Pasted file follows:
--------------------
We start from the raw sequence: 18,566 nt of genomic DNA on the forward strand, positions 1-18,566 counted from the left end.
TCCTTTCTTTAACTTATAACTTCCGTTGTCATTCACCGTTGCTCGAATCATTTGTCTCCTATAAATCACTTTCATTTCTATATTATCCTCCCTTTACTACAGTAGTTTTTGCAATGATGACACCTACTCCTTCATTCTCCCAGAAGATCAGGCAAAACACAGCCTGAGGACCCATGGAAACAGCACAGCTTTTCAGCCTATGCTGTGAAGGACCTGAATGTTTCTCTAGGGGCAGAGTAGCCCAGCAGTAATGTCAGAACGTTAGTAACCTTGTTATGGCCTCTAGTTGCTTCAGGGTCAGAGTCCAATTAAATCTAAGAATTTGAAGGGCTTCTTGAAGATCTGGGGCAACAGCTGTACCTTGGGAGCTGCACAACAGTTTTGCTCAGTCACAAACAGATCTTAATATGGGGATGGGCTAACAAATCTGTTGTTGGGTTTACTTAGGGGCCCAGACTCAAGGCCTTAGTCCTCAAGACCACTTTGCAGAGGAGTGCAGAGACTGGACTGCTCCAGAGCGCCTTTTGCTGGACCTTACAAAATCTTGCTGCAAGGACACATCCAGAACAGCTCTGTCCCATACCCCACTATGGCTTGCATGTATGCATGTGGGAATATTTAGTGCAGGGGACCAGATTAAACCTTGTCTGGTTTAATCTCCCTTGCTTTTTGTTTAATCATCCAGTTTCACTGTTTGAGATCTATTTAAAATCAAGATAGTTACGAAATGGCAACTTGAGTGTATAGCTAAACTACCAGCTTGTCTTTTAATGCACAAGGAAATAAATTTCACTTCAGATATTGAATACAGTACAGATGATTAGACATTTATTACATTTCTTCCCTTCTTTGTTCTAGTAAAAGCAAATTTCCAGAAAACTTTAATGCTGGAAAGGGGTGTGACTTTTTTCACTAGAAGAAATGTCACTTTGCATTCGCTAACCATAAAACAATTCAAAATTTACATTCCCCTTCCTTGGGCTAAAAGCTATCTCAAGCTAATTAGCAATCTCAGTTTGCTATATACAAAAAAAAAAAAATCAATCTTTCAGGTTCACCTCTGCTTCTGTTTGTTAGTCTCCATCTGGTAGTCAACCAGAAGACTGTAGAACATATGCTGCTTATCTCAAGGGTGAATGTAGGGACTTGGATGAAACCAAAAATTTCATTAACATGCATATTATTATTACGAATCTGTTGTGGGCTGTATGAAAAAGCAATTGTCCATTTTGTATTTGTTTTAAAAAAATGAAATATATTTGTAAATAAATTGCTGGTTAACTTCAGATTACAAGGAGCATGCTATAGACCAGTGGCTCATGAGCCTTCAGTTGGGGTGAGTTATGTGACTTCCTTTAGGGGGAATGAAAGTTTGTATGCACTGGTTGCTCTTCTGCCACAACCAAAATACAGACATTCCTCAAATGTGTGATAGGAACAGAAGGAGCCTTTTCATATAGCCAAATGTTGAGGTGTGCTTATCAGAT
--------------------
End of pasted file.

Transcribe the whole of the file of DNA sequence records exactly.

We start from the raw sequence: 18,566 nt of genomic DNA on the forward strand, positions 1-18,566 counted from the left end.
TCCTTTCTTTAACTTATAACTTCCGTTGTCATTCACCGTTGCTCGAATCATTTGTCTCCTATAAATCACTTTCATTTCTATATTATCCTCCCTTTACTACAGTAGTTTTTGCAATGATGACACCTACTCCTTCATTCTCCCAGAAGATCAGGCAAAACACAGCCTGAGGACCCATGGAAACAGCACAGCTTTTCAGCCTATGCTGTGAAGGACCTGAATGTTTCTCTAGGGGCAGAGTAGCCCAGCAGTAATGTCAGAACGTTAGTAACCTTGTTATGGCCTCTAGTTGCTTCAGGGTCAGAGTCCAATTAAATCTAAGAATTTGAAGGGCTTCTTGAAGATCTGGGGCAACAGCTGTACCTTGGGAGCTGCACAACAGTTTTGCTCAGTCACAAACAGATCTTAATATGGGGATGGGCTAACAAATCTGTTGTTGGGTTTACTTAGGGGCCCAGACTCAAGGCCTTAGTCCTCAAGACCACTTTGCAGAGGAGTGCAGAGACTGGACTGCTCCAGAGCGCCTTTTGCTGGACCTTACAAAATCTTGCTGCAAGGACACATCCAGAACAGCTCTGTCCCATACCCCACTATGGCTTGCATGTATGCATGTGGGAATATTTAGTGCAGGGGACCAGATTAAACCTTGTCTGGTTTAATCTCCCTTGCTTTTTGTTTAATCATCCAGTTTCACTGTTTGAGATCTATTTAAAATCAAGATAGTTACGAAATGGCAACTTGAGTGTATAGCTAAACTACCAGCTTGTCTTTTAATGCACAAGGAAATAAATTTCACTTCAGATATTGAATACAGTACAGATGATTAGACATTTATTACATTTCTTCCCTTCTTTGTTCTAGTAAAAGCAAATTTCCAGAAAACTTTAATGCTGGAAAGGGGTGTGACTTTTTTCACTAGAAGAAATGTCACTTTGCATTCGCTAACCATAAAACAATTCAAAATTTACATTCCCCTTCCTTGGGCTAAAAGCTATCTCAAGCTAATTAGCAATCTCAGTTTGCTATATACAAAAAAAAAAAAATCAATCTTTCAGGTTCACCTCTGCTTCTGTTTGTTAGTCTCCATCTGGTAGTCAACCAGAAGACTGTAGAACATATGCTGCTTATCTCAAGGGTGAATGTAGGGACTTGGATGAAACCAAAAATTTCATTAACATGCATATTATTATTACGAATCTGTTGTGGGCTGTATGAAAAAGCAATTGTCCATTTTGTATTTGTTTTAAAAAAATGAAATATATTTGTAAATAAATTGCTGGTTAACTTCAGATTACAAGGAGCATGCTATAGACCAGTGGCTCATGAGCCTTCAGTTGGGGTGAGTTATGTGACTTCCTTTAGGGGGAATGAAAGTTTGTATGCACTGGTTGCTCTTCTGCCACAACCAAAATACAGACATTCCTCAAATGTGTGATAGGAACAGAAGGAGCCTTTTCATATAGCCAAATGTTGAGGTGTGCTTATCAGAT